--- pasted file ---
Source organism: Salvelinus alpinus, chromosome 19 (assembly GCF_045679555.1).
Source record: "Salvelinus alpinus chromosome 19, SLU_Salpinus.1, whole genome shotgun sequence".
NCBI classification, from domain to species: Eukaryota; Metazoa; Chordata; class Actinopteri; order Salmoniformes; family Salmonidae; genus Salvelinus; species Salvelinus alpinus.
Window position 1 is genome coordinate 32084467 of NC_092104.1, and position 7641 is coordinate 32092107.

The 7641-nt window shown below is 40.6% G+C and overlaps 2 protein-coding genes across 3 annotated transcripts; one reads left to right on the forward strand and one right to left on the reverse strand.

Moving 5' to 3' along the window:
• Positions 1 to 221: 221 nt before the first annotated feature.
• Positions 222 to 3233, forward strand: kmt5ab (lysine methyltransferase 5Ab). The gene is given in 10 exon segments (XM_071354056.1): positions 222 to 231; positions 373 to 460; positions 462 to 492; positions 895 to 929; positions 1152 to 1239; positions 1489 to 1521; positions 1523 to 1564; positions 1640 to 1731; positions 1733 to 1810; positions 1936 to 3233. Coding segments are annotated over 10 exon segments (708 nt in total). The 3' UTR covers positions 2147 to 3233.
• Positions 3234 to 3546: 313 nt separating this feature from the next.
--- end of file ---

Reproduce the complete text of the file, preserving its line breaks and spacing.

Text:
Source organism: Salvelinus alpinus, chromosome 19 (assembly GCF_045679555.1).
Source record: "Salvelinus alpinus chromosome 19, SLU_Salpinus.1, whole genome shotgun sequence".
NCBI classification, from domain to species: Eukaryota; Metazoa; Chordata; class Actinopteri; order Salmoniformes; family Salmonidae; genus Salvelinus; species Salvelinus alpinus.
Window position 1 is genome coordinate 32084467 of NC_092104.1, and position 7641 is coordinate 32092107.

The 7641-nt window shown below is 40.6% G+C and overlaps 2 protein-coding genes across 3 annotated transcripts; one reads left to right on the forward strand and one right to left on the reverse strand.

Moving 5' to 3' along the window:
• Positions 1 to 221: 221 nt before the first annotated feature.
• Positions 222 to 3233, forward strand: kmt5ab (lysine methyltransferase 5Ab). The gene is given in 10 exon segments (XM_071354056.1): positions 222 to 231; positions 373 to 460; positions 462 to 492; positions 895 to 929; positions 1152 to 1239; positions 1489 to 1521; positions 1523 to 1564; positions 1640 to 1731; positions 1733 to 1810; positions 1936 to 3233. Coding segments are annotated over 10 exon segments (708 nt in total). The 3' UTR covers positions 2147 to 3233.
• Positions 3234 to 3546: 313 nt separating this feature from the next.